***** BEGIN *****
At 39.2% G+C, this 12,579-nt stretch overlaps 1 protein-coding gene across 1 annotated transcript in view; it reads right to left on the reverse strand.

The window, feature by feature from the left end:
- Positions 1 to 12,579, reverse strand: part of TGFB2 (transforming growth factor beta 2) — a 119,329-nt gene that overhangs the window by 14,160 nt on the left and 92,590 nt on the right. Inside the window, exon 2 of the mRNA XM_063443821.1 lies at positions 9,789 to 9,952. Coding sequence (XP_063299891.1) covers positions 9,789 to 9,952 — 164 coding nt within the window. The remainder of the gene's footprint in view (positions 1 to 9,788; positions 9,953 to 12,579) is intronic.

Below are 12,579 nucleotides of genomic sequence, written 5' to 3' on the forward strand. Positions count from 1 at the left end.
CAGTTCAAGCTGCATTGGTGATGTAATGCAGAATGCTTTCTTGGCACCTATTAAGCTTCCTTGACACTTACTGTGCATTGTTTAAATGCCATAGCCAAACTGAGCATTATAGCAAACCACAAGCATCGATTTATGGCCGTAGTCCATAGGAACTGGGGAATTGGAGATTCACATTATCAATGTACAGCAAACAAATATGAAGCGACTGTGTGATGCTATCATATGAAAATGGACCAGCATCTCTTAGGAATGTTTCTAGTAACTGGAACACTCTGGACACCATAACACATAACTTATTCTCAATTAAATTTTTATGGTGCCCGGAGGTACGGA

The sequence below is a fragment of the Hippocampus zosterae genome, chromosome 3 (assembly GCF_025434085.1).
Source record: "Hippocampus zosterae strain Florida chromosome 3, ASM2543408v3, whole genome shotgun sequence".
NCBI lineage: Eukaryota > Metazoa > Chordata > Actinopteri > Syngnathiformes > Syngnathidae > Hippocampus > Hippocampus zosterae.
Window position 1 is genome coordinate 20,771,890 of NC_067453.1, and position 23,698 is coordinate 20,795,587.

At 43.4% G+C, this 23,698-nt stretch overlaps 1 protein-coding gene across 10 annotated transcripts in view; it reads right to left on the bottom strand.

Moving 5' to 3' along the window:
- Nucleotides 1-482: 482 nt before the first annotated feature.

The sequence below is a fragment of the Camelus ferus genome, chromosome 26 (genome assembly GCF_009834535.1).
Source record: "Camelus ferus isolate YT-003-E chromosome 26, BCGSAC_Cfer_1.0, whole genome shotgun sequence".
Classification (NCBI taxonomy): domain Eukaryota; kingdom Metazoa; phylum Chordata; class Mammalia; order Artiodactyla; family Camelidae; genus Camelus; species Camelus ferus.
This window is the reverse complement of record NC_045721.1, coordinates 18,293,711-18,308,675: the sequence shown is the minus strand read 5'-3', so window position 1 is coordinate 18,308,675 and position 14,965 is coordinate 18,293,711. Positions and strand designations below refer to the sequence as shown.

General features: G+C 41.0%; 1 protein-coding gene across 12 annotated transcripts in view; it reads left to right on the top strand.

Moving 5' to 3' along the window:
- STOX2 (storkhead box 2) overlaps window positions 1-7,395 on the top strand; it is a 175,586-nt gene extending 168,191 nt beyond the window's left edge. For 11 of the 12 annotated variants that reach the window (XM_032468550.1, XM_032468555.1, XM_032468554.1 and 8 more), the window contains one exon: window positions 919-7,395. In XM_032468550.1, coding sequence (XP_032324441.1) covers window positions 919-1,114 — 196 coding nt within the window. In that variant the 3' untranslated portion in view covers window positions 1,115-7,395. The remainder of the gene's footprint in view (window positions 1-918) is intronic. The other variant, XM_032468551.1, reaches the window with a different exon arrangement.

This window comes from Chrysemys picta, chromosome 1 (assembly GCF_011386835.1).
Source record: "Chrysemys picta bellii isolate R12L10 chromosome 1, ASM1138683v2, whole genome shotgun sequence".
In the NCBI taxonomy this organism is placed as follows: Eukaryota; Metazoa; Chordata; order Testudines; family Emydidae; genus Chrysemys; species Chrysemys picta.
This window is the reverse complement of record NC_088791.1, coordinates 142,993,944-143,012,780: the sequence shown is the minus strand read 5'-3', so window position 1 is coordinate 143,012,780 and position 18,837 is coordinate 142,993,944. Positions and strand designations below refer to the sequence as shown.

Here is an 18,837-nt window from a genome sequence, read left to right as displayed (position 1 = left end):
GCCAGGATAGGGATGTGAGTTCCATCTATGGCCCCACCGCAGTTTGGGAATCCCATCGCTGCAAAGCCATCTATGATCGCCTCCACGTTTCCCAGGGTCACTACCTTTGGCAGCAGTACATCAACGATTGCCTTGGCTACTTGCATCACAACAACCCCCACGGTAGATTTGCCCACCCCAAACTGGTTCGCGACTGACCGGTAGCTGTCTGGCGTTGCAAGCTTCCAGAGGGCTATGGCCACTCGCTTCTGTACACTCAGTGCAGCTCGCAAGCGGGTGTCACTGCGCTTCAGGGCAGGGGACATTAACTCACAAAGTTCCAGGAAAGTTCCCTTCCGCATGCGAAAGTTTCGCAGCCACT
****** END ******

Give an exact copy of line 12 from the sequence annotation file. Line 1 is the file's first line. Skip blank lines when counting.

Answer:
- Nucleotides 1-482: 482 nt before the first annotated feature.